The Fresh Loaf

A Community of Amateur Bakers and Artisan Bread Enthusiasts.

Best crust for far

koffetar's picture

Best crust for far

I've been struggling to get a decent deep-brown look of crust on my sour doughs. I bake on stone while loaf is covered with a large preheated iron pot. Last time I sprayed a some water on dough before putting it in the oven. Result was very nice crust and oven spring was bigger than usual. That resulted in a beautiful crumb as well. Just thought to share it here :)

David Esq.'s picture
David Esq.

Nicely done.

Katnath's picture

I wonder why spraying with water would add to oven spring? I seem to never get that much oven spring yet the bread is pretty tasty nevertheless. I'll have to try that. 

David Esq.'s picture
David Esq.

There are many people who know the answer to this question, but as someone who might know the answer, I will answer it until one of the others arrive on the scene.  The water prevents the crust from forming early in the bake, which allows the loaf to bloom.

If you bake without spraying, you can wind up having the crust form a bit earlier and when that hard "roof" forms over your dough, it makes it harder for the loaf to bloom in the oven.

golgi70's picture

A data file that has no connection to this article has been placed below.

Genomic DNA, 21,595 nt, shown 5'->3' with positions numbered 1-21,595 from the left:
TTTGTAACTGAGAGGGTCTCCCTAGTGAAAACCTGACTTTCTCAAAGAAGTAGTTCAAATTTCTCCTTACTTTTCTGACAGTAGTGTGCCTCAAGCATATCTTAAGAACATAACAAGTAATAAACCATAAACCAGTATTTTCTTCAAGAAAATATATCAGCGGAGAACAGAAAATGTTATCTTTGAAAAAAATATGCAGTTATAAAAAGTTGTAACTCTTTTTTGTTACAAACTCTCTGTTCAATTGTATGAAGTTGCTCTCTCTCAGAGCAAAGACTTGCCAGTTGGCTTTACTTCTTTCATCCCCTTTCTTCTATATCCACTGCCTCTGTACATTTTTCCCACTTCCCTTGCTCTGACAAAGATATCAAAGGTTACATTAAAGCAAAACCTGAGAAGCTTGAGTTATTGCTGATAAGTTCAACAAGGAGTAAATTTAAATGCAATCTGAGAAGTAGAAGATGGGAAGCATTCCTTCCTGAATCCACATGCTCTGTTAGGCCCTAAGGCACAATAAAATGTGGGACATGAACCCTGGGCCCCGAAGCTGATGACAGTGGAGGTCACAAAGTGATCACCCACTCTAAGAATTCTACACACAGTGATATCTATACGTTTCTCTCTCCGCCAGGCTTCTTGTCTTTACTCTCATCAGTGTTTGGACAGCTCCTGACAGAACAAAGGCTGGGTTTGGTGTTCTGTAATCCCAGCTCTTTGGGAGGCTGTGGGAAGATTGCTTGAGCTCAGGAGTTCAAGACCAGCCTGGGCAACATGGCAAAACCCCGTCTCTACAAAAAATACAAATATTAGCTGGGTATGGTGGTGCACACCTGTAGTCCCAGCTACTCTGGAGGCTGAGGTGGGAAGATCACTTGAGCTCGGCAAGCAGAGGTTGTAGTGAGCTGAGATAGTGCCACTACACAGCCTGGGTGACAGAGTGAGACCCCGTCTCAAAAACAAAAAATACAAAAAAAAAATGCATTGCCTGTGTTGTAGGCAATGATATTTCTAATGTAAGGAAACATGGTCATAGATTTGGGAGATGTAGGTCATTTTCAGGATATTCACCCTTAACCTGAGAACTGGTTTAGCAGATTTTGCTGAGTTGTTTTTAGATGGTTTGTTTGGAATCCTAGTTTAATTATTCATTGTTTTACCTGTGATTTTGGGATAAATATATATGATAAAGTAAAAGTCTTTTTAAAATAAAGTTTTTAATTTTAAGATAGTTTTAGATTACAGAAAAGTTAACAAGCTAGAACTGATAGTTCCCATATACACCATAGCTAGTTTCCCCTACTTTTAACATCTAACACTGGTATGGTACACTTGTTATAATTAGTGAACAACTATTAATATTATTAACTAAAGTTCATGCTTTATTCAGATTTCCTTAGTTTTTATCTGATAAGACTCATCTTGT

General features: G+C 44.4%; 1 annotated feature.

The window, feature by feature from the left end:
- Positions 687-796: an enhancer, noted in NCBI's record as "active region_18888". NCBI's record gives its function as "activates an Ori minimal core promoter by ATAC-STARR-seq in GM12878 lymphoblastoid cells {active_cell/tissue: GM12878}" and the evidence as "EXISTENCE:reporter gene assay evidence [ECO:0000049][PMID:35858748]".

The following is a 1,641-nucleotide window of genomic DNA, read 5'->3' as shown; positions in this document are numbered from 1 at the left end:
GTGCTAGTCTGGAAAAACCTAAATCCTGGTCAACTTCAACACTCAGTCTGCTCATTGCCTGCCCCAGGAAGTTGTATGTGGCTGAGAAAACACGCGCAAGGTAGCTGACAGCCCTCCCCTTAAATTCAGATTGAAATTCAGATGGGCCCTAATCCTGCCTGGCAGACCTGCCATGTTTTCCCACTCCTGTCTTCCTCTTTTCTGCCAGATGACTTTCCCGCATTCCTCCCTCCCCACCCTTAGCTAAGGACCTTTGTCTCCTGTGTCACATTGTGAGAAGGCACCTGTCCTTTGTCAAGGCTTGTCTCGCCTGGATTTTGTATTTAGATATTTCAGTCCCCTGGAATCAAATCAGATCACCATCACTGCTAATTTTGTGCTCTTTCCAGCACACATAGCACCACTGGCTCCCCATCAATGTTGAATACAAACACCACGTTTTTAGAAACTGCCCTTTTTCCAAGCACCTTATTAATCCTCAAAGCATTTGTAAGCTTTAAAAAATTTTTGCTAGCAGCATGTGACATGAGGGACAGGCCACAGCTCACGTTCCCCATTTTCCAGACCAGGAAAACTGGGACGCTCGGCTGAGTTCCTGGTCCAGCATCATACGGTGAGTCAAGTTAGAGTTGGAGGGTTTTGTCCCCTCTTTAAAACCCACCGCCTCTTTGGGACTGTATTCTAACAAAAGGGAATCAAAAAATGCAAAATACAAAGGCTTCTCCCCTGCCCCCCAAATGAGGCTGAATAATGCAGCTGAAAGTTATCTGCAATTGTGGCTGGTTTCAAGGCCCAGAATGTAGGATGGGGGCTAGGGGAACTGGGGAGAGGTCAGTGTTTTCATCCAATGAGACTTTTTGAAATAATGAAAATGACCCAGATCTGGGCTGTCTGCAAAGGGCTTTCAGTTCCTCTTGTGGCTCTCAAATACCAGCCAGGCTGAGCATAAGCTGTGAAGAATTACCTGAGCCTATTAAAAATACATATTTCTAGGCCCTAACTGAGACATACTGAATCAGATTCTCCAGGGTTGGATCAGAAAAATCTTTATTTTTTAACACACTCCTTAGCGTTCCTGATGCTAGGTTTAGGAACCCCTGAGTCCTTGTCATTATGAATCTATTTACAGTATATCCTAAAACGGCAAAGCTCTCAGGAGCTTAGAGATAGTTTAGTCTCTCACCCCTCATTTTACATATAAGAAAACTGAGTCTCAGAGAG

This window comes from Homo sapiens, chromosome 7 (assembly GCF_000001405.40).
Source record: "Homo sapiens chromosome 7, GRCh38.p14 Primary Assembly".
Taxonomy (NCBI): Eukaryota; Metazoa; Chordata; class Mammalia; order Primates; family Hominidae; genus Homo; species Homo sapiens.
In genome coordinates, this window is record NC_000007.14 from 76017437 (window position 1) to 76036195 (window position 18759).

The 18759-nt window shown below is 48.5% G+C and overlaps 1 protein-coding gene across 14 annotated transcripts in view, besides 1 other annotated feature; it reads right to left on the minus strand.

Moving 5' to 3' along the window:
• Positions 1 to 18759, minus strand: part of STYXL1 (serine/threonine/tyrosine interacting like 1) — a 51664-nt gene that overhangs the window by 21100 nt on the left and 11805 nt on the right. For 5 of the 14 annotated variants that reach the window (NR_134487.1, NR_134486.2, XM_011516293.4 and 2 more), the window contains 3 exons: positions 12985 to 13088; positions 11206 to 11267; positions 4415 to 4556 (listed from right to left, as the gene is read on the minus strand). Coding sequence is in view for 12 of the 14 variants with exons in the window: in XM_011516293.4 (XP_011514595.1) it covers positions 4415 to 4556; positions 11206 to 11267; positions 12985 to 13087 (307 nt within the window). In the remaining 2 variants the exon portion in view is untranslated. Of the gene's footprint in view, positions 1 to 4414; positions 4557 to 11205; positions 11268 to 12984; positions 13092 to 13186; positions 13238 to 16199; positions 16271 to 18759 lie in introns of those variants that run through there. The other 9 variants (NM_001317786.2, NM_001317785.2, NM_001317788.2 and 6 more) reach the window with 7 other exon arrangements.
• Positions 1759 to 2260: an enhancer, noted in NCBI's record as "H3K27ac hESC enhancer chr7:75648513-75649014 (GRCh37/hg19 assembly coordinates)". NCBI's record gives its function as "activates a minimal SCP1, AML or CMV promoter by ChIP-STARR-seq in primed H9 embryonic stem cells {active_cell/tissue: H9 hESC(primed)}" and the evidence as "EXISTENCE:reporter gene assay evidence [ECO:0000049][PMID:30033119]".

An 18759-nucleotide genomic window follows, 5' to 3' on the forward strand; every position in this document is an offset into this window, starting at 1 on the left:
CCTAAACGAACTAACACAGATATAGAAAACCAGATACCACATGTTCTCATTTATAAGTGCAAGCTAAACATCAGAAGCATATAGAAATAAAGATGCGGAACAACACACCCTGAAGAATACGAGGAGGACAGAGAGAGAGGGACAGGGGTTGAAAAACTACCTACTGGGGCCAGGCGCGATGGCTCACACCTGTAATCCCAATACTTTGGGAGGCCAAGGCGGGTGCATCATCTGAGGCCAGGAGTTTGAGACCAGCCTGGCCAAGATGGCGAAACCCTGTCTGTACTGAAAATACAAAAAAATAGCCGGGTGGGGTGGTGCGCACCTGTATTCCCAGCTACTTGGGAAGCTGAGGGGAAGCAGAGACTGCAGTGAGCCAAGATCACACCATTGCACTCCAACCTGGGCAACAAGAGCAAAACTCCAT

Its not the ideal way but neither is a home oven.  Essentially it aides with the steaming process which as described above allows the loaf to expand to it's fullest potential before the crust sets.  

And it looks very nice 


David Esq.'s picture
David Esq.

I finally broke down and bought a trio of spray bottles.

One of them I have marked clearly in black marker, "WATER" and I have that written on the bottle as well as across the top of the sprayer.

One of them I have similarly  marked with "VINEGAR"

And the third, I just took the nozzle out and placed it on a large bottle of hydrogen peroxide (rather than pour the hydrogen peroxide into the spray bottle, because light will degrade the product, so I prefer to keep it in the opaque brown bottle it came in.

The vinegar and peroxide make a great disinfectant that when sprayed together (do not mix in one bottle as that will make you a nasty acid that you do not want to be spraying around).

Now, even when using my combo cooker to bake a high hydration loaf, I often spray the loaf with my water bottle.  I haven't done any experiments to determine whether it adds to my bloom or not. But I have generally been happy with my loaves.

koffetar's picture

As David pointed out, steam prevents formation of crust too early during the baking process. Keeping dough's surface soft enables it to continue rising during the baking. As result you also get more open crumb. Steam also gives that shiny look and color.

Pro-ovens have systems which inject steam into the owen. Since I don't have one (and most of us don't) I cover the dough with large pot which holds the steam released from the dough it's self. Adding some extra water this time seems to give nice result and I will surely repeat it again.


Happy baking :)

Mebake's picture

Fantastic Result!

Nice work.


PetraR's picture

Lovely, made me want to eat a slice with butter. yummy